The place where art is made -- the kind of art that stops you in your tracks and demands to be considered; the kind that only few among us can create -- has a redolence that can bring you back to a time when everything was possible and praise-worthy, when you could say "I'm an artist" without any self-doubt, irony or fear of judgment.
I found this out recently at the Scott Street studio of Beaufort artist Rebecca Davenport. The paints, the solvents and sawed wood, the smells of old books and glues immediately transported me to each first breath I took upon entering the visual arts building at my high school.
It was a place where I could lose myself in truth -- the light is reflecting on the corner of that leaf this way; the curve of that person's nose arcs exactly like that; my sculpting teacher is a creepster, and I really want to transfer out of this class.
It was also a place where imagination was set free and the place where I accidentally chose a plaster form of what turned out to be my sculpting teacher's face -- just wonderful! -- for our segment on human heads.
"I think that's me you get to work with!" he said when he saw the detestable lump of clay that emerged from the mold.
He seemed excited.
Then he saw what I did to it.
Davenport, whose exhibit of animal portraits "2X4 Footed" is now on display off the lobby of the University of South Carolina Beaufort Center for the Arts, works out of her brightly lit studio most afternoons. It's a neat, cheery and crooked cottage just around the corner from her home in the Commons. Back in the day, it was curiously called "The Lollipop House." It is an ideal setting for a professional artist.
"It took me a while to be able to say I'm an artist," she told me as she worked on her latest project, a sculpture constructed from reclaimed furniture and a porcelain doll. "I've been lucky."
"Luck" is what the talented often attribute their success to. The artists with remarkable ability and insight, the ones who can show us the familiar in a new light and connect with us visually and deeply, seem to defer personal credit.
"Sometimes it's magic," Davenport even said of her work, which has been shown in places like the National Museum of American Art, the Corcoran Gallery and the National Museum of Women in the Arts.
Her paintings are captivating, fun and wild, each portrait containing three narratives -- one of Davenport's making, one of the subject's and one of the viewer's.
It was her portrait of a white bull in "2X4 Footed" that caught my attention -- the delicious folds of its neck, the perm-like cap of fur on its head and the expression on its face, like that of an old politician finally put in his place.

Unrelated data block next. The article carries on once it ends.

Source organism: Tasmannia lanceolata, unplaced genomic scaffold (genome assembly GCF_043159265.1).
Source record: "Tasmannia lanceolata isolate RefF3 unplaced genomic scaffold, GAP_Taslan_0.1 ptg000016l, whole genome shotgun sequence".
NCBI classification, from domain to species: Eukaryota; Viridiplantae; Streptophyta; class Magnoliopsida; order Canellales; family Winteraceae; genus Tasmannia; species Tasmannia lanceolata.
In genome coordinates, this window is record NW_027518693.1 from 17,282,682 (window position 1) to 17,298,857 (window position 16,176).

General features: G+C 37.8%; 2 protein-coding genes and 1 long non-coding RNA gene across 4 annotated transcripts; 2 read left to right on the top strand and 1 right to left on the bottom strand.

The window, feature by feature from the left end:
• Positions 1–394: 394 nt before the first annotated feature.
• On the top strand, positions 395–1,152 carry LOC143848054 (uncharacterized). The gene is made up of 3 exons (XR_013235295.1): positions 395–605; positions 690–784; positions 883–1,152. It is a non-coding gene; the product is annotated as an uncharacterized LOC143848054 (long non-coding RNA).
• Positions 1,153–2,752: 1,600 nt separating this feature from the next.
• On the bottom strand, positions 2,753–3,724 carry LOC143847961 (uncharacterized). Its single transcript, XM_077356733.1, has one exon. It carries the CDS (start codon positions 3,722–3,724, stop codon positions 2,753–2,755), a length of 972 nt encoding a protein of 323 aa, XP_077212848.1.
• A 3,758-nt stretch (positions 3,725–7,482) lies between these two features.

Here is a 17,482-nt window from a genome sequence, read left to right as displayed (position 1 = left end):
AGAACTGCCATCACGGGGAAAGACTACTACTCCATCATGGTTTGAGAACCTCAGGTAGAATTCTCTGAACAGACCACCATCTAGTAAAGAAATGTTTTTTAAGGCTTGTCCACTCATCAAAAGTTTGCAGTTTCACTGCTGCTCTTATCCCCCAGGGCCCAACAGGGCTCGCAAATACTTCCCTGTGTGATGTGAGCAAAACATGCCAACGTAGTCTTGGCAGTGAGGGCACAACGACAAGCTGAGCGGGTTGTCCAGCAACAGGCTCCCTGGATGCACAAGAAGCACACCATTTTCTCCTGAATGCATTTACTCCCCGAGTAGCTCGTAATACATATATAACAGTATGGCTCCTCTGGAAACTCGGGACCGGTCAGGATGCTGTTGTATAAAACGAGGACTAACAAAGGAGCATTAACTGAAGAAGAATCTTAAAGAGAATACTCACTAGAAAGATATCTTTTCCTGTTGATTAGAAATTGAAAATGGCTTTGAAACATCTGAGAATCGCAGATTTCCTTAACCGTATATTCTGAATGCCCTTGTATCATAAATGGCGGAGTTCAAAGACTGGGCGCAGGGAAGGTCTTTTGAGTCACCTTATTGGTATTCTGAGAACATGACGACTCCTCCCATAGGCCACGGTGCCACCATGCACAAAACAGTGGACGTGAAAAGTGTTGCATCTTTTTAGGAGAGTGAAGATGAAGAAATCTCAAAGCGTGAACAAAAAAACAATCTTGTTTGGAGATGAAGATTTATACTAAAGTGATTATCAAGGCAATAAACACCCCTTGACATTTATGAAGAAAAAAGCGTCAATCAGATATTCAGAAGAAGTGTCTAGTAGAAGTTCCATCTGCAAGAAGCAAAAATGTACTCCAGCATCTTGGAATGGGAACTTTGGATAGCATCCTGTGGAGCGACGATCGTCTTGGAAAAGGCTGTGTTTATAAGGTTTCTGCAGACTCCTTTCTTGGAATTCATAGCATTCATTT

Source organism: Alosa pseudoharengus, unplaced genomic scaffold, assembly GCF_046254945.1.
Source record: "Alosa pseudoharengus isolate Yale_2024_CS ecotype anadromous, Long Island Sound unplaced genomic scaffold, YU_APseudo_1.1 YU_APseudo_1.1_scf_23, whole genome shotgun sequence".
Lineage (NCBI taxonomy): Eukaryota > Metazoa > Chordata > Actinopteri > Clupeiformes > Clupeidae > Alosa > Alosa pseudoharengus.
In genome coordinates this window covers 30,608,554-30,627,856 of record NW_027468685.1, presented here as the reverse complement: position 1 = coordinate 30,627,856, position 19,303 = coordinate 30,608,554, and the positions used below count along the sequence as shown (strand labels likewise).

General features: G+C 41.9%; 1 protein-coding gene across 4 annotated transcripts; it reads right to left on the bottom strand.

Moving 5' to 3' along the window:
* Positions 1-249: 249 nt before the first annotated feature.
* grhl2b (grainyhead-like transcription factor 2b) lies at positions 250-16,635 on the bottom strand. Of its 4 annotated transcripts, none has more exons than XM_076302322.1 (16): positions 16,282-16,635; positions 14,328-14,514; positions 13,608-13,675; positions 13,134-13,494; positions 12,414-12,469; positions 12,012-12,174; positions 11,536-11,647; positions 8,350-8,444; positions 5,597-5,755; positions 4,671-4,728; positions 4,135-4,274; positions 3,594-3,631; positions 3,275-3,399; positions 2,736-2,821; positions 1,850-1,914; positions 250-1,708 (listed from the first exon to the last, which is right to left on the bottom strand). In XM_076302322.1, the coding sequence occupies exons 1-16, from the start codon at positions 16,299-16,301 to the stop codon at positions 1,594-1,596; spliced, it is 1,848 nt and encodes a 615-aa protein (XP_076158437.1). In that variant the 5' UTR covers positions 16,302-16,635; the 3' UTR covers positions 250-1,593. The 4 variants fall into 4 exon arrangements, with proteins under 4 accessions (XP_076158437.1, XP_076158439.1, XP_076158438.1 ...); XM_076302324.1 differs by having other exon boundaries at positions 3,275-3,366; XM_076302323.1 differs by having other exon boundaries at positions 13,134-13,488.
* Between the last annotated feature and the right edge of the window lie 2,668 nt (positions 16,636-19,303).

Davenport showed me around her studio Tuesday. I learned that she's a generous and ready laugher -- my favorite kind. I met her dogs, Emma and Winston, who each have a bed at one end of the studio. She and I flipped through old paintings that were stacked in storage rooms of the main workspace, and we played with interactive pieces inspired by circus freak shows. We talked a little about what life with alopecia has been like for her -- it's the reason she's often seen with a bright and intricately tied scarf on her head.
"I used to have thick blond hair," she said. "I started losing it in my 20s. Everybody has that thing that has happened to them."
Later she showed me "Pick a Chick," a new piece, topped with a painting of a country scene, where a wholesome couple might raise a wholesome family, that then transforms into a lineup of Barbies standing in front of what, at first glance, seems to be a topless Ken leading them in chorus. Upon closer inspection, I could see he was holding a love-divining rod and not a conductor's wand. It made me laugh. "But, of course!"
I sat and watched as Davenport worked with a drill, sandpaper and a contact lens case cover that she was using to fasten the porcelain doll's head to a piece she's going to call "Nobody's Baby," the spelling of which she plans on having some fun with.
"My life is pretty ordinary," she said. "When I get home I'm tired. I don't know if breathing turpentine has anything to do with it or not."
She thought about her life's work, the paintings that she loved, the ones she called "a flop," the way her life has changed and been changed, and the ideas scribbled into notebooks over the years.
"All artists talk about their shows or what they've sold," she said. "Very rarely do they talk about 'the muse.'
"But that's hard to talk about. Really you just do what's in your heart."